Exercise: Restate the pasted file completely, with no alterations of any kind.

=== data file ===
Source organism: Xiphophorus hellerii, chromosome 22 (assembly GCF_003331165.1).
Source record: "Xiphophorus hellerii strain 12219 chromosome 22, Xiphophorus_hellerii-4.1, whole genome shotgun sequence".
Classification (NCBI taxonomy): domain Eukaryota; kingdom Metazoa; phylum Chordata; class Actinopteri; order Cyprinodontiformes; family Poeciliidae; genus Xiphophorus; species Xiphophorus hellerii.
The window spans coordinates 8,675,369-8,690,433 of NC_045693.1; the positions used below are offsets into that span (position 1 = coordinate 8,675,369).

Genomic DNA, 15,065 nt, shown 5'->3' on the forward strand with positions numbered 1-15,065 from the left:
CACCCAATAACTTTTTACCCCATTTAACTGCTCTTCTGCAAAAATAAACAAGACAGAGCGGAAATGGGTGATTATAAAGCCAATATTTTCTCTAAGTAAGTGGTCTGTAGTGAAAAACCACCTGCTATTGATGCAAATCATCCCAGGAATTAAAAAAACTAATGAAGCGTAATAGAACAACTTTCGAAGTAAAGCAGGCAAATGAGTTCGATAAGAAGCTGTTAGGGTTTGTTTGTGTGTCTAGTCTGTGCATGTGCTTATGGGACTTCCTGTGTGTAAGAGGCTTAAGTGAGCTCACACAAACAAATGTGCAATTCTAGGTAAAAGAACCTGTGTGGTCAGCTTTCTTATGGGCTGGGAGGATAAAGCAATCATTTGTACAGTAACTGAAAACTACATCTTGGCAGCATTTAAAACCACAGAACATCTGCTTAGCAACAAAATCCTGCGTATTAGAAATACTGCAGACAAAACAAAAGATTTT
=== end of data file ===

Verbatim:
Source organism: Xiphophorus hellerii, chromosome 22 (assembly GCF_003331165.1).
Source record: "Xiphophorus hellerii strain 12219 chromosome 22, Xiphophorus_hellerii-4.1, whole genome shotgun sequence".
Classification (NCBI taxonomy): domain Eukaryota; kingdom Metazoa; phylum Chordata; class Actinopteri; order Cyprinodontiformes; family Poeciliidae; genus Xiphophorus; species Xiphophorus hellerii.
The window spans coordinates 8,675,369-8,690,433 of NC_045693.1; the positions used below are offsets into that span (position 1 = coordinate 8,675,369).

Genomic DNA, 15,065 nt, shown 5'->3' on the forward strand with positions numbered 1-15,065 from the left:
CACCCAATAACTTTTTACCCCATTTAACTGCTCTTCTGCAAAAATAAACAAGACAGAGCGGAAATGGGTGATTATAAAGCCAATATTTTCTCTAAGTAAGTGGTCTGTAGTGAAAAACCACCTGCTATTGATGCAAATCATCCCAGGAATTAAAAAAACTAATGAAGCGTAATAGAACAACTTTCGAAGTAAAGCAGGCAAATGAGTTCGATAAGAAGCTGTTAGGGTTTGTTTGTGTGTCTAGTCTGTGCATGTGCTTATGGGACTTCCTGTGTGTAAGAGGCTTAAGTGAGCTCACACAAACAAATGTGCAATTCTAGGTAAAAGAACCTGTGTGGTCAGCTTTCTTATGGGCTGGGAGGATAAAGCAATCATTTGTACAGTAACTGAAAACTACATCTTGGCAGCATTTAAAACCACAGAACATCTGCTTAGCAACAAAATCCTGCGTATTAGAAATACTGCAGACAAAACAAAAGATTTT